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Friday, 4 December 2009

At the Frantoio

Yesterday was the big day as we delivered our first olives to the frantoio. We thought the minimum weight processed was 100 kg and we were desperately trying to make up that weight in the last few days before our appointment at the frantoio, the olive mill. We did want to get them to the mill though, as the first ones picked were starting to deteriorate quite rapidly. However, the weather wasn't on our side, plus the weather forecast got it wrong by 12 hours. Sunday from about midday it was supposed to rain and clear up by Monday late morning. So we took Sunday off, to re-double our efforts for Monday to Wednesday. As it happened, Sunday stayed largely dry, with the rains and storms arriving Sunday night and lasting until Tuesday noon. So 2 1/2 days were lost. Also the trees on the lower terraces are in such a bad state, that they barely bear any fruit anyway, giving us a lot of work pruning them back with very little return in the way of olives (plenty of fire wood mind).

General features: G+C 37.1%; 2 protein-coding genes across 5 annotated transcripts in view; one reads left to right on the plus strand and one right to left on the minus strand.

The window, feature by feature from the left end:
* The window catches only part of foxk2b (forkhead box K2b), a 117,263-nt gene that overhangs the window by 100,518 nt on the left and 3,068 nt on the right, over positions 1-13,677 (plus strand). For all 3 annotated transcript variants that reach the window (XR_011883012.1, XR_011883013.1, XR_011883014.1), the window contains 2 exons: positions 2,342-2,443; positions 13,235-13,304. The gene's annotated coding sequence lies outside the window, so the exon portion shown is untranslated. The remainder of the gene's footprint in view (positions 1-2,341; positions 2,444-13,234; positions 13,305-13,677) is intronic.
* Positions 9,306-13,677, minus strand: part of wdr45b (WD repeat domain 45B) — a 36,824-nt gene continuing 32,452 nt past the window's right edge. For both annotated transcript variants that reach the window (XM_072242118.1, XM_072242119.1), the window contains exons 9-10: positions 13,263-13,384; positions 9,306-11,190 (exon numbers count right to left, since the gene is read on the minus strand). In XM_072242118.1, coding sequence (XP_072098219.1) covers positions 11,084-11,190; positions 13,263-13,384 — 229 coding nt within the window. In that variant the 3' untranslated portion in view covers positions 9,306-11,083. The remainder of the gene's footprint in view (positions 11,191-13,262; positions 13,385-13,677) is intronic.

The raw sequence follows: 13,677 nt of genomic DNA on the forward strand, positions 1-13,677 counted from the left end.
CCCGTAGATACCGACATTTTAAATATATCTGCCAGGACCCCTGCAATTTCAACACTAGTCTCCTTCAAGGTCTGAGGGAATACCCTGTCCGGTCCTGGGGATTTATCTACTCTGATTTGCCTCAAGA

Cut a long story short, we only gathered 83kg of olives and it turned out that the minimum weight for one run is 150kg anyway. There's no way we would've been able to make that. You then have a choice of either just have your piddling quantity pressed and pay for the minimum quantity, or you can buy some of their olives to make up the quantity. We opted for the first option, to see what the oil would taste like (also we couldn't afford to buy their olives just now...). Our friend Karen came along to the frantoio and documented it all on photo, so here we go:

Delivering the olives:




and some more


and more